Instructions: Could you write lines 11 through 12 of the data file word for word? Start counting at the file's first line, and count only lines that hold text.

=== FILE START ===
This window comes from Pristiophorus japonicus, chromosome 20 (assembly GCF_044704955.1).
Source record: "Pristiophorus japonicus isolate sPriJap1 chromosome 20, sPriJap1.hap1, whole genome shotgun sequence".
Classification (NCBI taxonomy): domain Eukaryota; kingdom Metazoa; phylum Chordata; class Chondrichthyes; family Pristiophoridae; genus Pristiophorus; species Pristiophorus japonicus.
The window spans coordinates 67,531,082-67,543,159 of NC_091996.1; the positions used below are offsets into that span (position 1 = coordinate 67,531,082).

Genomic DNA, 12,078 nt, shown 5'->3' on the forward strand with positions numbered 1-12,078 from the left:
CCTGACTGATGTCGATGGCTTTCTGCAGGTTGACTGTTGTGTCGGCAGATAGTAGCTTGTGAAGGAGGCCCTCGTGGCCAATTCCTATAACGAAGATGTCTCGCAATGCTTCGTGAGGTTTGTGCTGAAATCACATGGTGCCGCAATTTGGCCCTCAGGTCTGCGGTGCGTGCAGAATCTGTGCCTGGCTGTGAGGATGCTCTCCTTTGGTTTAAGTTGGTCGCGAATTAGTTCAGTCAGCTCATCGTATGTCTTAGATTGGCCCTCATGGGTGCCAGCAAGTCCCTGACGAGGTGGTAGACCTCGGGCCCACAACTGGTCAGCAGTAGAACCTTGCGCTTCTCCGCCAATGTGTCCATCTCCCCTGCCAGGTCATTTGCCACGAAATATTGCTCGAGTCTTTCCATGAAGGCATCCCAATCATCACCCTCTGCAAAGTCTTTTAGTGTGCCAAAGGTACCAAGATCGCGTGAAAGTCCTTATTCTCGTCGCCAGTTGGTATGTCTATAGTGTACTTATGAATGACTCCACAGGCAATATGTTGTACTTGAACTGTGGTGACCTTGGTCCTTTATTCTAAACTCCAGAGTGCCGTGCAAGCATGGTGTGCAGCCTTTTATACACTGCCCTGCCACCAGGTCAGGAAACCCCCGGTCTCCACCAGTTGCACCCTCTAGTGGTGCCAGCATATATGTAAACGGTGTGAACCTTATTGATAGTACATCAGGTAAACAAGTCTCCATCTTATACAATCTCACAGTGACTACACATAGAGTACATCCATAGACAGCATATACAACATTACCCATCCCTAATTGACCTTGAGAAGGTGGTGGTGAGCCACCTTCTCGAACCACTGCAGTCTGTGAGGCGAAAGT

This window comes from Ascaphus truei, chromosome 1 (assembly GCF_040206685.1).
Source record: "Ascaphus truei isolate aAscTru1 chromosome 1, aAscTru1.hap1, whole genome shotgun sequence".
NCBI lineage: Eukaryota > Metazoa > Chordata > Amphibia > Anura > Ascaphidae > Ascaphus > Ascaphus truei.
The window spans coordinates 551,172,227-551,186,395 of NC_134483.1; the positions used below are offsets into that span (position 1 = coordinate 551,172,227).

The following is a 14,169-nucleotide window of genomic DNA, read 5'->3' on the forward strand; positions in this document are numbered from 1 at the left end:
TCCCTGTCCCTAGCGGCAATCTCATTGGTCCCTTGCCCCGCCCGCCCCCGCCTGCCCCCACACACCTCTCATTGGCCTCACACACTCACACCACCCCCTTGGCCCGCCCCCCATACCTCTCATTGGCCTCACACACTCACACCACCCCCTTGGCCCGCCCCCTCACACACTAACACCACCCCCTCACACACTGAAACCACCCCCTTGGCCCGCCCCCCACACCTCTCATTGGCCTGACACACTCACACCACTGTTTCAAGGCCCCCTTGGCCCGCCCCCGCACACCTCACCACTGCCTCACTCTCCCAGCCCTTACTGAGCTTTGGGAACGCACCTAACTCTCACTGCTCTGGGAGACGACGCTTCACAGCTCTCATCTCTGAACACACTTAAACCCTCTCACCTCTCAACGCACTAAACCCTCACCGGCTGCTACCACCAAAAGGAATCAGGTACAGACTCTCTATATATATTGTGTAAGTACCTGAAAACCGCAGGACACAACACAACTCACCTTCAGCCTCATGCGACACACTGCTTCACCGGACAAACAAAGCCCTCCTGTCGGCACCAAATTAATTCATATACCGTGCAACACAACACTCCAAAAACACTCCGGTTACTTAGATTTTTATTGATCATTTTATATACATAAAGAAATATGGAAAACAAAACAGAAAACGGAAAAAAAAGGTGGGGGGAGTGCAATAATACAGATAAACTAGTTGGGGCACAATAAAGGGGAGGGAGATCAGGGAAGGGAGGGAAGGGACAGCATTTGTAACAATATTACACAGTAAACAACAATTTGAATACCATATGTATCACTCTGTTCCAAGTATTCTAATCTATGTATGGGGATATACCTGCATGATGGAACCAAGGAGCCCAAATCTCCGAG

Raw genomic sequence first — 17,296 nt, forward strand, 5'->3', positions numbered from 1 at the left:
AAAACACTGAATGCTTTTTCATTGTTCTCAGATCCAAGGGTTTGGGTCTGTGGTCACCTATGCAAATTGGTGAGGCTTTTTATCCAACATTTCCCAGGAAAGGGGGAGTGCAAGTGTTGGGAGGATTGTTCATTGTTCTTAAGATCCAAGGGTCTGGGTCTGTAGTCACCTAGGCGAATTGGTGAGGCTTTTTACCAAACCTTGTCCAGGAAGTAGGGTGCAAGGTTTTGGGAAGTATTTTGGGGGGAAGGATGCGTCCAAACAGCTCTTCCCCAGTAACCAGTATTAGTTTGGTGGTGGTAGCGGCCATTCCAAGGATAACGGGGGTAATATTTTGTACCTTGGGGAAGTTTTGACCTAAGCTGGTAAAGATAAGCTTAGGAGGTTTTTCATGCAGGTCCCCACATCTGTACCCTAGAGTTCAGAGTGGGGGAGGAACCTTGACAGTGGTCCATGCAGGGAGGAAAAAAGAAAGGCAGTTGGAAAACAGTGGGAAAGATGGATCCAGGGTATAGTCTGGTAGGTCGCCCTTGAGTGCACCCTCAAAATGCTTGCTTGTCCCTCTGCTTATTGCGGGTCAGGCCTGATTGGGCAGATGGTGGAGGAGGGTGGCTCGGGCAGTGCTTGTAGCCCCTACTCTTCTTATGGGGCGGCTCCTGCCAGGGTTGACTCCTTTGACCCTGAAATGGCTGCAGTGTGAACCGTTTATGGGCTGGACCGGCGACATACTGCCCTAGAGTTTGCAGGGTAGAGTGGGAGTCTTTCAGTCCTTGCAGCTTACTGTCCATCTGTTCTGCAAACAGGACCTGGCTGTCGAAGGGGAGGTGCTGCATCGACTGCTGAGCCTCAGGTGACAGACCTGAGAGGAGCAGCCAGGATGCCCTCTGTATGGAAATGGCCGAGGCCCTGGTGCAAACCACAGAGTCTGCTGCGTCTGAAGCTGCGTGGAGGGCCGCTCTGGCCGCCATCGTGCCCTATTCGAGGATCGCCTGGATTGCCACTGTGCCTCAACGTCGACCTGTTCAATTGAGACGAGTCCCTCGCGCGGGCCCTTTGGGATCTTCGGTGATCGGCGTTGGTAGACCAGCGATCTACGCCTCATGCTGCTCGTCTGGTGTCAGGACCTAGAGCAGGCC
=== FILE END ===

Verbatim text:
The following is a 14,169-nucleotide window of genomic DNA, read 5'->3' on the forward strand; positions in this document are numbered from 1 at the left end:
TCCCTGTCCCTAGCGGCAATCTCATTGGTCCCTTGCCCCGCCCGCCCCCGCCTGCCCCCACACACCTCTCATTGGCCTCACACACTCACACCACCCCCTTGGCCCGCCCCCCATACCTCTCATTGGCCTCACACACTCACACCACCCCCTTGGCCCGCCCCCTCACACACTAACACCACCCCCTCACACACTGAAACCACCCCCTTGGCCCGCCCCCCACACCTCTCATTGGCCTGACACACTCACACCACTGTTTCAAGGCCCCCTTGGCCCGCCCCCGCACACCTCACCACTGCCTCACTCTCCCAGCCCTTACTGAGCTTTGGGAACGCACCTAACTCTCACTGCTCTGGGAGACGACGCTTCACAGCTCTCATCTCTGAACACACTTAAACCCTCTCACCTCTCAACGCACTAAACCCTCACCGGCTGCTACCACCAAAAGGAATCAGGTACAGACTCTCTATATATATTGTGTAAGTACCTGAAAACCGCAGGACACAACACAACTCACCTTCAGCCTCATGCGACACACTGCTTCACCGGACAAACAAAGCCCTCCTGTCGGCACCAAATTAATTCATATACCGTGCAACACAACACTCCAAAAACACTCCGGTTACTTAGATTTTTATTGATCATTTTATATACATAAAGAAATATGGAAAACAAAACAGAAAACGGAAAAAAAAGGTGGGGGGAGTGCAATAATACAGATAAACTAGTTGGGGCACAATAAAGGGGAGGGAGATCAGGGAAGGGAGGGAAGGGACAGCATTTGTAACAATATTACACAGTAAACAACAATTTGAATACCATATGTATCACTCTGTTCCAAGTATTCTAATCTATGTATGGGGATATACCTGCATGATGGAACCAAGGAGCCCAAATCTCCGAG